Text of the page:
Not everyone agrees, though. An increasing number of dealmakers today are taking a very different approach to relationship building. These savvy private equity or strategic buyers approach intermediary relationships as more of a science than art. They are investing their efforts in building much larger and efficient networks, to compete for deals in the fast-paced age of cloud computing and social media.
The “old way” of doing business, for private equity buyers/sellers, was centered around maintaining 100-200 closely held relationships with intermediaries. A lot of nurturing went into these relationships – frequent phone calls, meetings & lunches required a significant investment of time. ”Word of mouth” was usually the way to learn about and be introduced to new intermediaries.
In the new online world, “quantity” is the key to success. Today’s dealmakers maintain 5,000 – 10,000 intermediary relationships that they can easily initiate using online deal marketplaces (such as Navatar Deal Connect). The time they spend on each relationship is really minimal – some of them only make 5 minute phone calls to each intermediary 2-3 times a year. Instead, they use email blasts and social media tools such as twitter and linkedin to communicate regularly and use cloud-based CRM such as Navatar Private Equity or Navatar M&A to manage the communication, relationships and the resulting deal flow.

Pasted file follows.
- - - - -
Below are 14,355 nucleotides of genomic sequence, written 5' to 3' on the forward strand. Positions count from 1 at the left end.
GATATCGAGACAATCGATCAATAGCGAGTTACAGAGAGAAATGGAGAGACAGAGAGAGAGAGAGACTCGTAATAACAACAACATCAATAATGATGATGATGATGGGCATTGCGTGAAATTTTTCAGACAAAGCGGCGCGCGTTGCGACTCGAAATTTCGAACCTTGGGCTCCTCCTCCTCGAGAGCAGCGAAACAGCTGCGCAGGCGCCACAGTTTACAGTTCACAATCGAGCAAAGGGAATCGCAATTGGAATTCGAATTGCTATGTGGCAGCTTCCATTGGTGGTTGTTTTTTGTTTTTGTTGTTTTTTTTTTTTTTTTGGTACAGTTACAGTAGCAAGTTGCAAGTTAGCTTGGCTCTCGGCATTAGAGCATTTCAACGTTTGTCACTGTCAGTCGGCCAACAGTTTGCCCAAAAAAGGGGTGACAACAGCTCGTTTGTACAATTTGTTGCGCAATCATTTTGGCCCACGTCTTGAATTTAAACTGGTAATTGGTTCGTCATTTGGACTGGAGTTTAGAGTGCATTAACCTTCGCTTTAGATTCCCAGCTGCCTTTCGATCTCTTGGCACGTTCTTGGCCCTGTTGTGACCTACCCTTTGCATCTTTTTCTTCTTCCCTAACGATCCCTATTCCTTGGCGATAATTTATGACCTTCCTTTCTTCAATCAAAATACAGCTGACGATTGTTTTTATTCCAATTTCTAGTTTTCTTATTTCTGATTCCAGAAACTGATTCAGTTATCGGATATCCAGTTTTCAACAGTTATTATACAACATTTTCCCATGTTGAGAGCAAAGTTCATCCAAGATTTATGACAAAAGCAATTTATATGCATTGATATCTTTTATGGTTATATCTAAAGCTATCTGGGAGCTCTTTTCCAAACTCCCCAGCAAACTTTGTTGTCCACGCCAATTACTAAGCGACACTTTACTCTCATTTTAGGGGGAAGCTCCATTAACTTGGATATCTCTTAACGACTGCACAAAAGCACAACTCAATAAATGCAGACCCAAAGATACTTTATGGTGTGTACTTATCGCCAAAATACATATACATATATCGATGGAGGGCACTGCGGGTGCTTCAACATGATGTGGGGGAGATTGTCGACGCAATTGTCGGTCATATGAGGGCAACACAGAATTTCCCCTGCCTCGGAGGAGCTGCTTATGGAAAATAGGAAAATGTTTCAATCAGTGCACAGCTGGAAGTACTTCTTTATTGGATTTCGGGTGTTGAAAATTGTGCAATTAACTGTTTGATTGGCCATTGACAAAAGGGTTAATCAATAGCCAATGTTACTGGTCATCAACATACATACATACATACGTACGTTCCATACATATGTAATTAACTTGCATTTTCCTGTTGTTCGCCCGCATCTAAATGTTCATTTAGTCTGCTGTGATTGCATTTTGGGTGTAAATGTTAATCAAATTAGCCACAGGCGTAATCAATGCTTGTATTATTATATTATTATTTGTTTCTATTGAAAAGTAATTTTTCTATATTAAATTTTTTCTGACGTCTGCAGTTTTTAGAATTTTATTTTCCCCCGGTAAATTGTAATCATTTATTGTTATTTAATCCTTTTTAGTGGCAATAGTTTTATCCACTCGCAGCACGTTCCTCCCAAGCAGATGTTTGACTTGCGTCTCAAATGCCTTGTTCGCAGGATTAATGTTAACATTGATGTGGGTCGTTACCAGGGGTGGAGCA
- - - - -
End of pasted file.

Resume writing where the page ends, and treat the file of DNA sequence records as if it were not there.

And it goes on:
At the end, intermediary relationships are still critical. What is changing is the efficiency needed to manage a much larger number of these relationships, to increase the deal flow correspondingly. Maybe it’s not as important for some of the larger players, who have their own worldwide networks – but for smaller firms, the new order is a necessity.
Ask Martin Stein, Managing Director of Blackford Capital, who has been one of the pioneers of this new approach. In this recorded webinar, The New Rules of Private Equity, Martin provides a lot of metrics around these efficiencies and how a firm’s deal sourcing efforts can benefit from them. According to him, one big advantage of this approach is that a smaller firm, with limited resources, can have the ability to compete with much larger players, for similar deals.
Intermediaries are also taking notice. After all, they are the ones that may be able to push this change faster.